Part of Fassbinder’s enduring appeal is certainly the cult of personality. In slouch hat, soiled leather, and what looks like a pasted on beard, he has the deportment of a butch beer-and-pretzels brawler from Bavaria, while his films betray the feminine soul of an aesthete. (Wearing drag, former Fassbinder actress Eva Mattes plays a thinly-disguised version of the director in Radu Gabrea’s 1984 A Man Like EVA, which postulates his hermaphroditic nature.) Fassbinder’s style is both florid and austere; his outsized oeuvre is surly, rowdy, uncouth; his gauche death entirely of a piece with his fatalistic work. But if the Fassbinder brand survives, it’s because his art is exactly that: a brand; one that sears to the touch, and leaves its mark on you. Who can see The Bitter Tears of Petra von Kant (1972) or Ali: Fear Eats the Soul (1974), for example, and think about sex, love, and class in precisely the same way afterwards?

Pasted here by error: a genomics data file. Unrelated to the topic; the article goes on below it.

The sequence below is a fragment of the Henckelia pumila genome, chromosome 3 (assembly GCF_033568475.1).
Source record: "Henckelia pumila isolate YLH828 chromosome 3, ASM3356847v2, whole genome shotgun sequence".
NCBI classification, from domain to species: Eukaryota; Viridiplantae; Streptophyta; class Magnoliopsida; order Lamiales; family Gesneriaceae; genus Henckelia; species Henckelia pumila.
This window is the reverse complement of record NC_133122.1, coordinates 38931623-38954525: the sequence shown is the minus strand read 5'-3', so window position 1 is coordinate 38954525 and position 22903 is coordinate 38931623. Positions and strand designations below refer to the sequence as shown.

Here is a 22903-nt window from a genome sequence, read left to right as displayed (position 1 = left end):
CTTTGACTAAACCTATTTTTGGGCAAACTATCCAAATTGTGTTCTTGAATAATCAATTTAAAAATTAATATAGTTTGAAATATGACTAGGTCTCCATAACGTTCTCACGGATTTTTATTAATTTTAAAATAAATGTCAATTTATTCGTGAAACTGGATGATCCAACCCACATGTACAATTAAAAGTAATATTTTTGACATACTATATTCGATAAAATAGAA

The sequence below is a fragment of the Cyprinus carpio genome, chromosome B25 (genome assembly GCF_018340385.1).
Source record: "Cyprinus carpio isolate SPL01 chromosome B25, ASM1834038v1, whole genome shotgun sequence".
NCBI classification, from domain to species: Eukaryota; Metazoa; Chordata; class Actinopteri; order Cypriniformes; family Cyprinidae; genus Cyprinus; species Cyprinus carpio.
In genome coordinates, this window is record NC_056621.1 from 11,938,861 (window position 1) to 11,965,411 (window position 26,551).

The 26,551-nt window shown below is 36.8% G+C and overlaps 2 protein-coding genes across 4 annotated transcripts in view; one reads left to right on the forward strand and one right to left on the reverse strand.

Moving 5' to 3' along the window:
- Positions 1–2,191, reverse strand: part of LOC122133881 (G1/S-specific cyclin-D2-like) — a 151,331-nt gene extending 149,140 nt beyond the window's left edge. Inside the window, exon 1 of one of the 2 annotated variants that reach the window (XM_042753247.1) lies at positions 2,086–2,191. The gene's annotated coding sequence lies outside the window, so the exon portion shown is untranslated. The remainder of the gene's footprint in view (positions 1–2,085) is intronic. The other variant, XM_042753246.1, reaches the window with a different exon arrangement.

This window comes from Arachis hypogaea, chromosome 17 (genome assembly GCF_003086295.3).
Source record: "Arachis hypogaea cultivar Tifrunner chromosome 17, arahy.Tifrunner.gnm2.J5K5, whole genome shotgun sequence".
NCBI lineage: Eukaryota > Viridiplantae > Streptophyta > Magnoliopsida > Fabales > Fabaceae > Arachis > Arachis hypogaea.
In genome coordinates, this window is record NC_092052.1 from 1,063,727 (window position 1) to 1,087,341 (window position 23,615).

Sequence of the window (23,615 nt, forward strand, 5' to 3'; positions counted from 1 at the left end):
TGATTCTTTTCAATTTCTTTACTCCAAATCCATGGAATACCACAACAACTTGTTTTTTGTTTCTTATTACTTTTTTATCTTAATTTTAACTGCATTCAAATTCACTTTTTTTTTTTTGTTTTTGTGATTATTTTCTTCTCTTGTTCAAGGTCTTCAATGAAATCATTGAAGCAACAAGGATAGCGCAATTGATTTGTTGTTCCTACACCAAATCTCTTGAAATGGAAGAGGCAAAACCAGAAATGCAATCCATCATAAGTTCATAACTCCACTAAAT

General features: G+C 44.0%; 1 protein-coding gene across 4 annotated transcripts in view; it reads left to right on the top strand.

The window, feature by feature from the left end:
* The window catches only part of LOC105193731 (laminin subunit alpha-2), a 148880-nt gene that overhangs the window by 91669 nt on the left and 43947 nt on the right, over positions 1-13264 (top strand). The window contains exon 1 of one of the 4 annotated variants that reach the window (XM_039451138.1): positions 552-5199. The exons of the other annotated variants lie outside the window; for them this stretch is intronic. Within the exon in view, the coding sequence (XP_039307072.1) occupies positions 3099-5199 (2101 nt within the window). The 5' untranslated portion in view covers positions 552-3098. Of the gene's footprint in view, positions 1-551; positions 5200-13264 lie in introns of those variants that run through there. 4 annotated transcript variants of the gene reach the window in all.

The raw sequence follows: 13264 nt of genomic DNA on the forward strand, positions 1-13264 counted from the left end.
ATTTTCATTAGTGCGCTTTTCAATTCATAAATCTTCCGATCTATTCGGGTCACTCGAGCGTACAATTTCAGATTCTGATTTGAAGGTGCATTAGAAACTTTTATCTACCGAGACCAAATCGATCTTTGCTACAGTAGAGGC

The first part of FSLC’s bifurcated Fassbinder retro opened last Friday, and it will continue through June 1st. The second part, covering the period from 1975 to 1982’s swansong Querelle, is incoming for November. The lineup for Part One includes seventeen films by Fassbinder, most presented on 35 or 16 mm, beginning chronologically with his 1969 Love Is Colder than Death, and ending with 1974’s Effi Briest, the only noteworthy works made in-between that are missing from the lineup being his TV miniseries Eight Hours are Not a Day and his 1973 telefilm Jail Bait. (MoMA played a print in 2007—maybe if you ask nicely they’ll screen it for you.)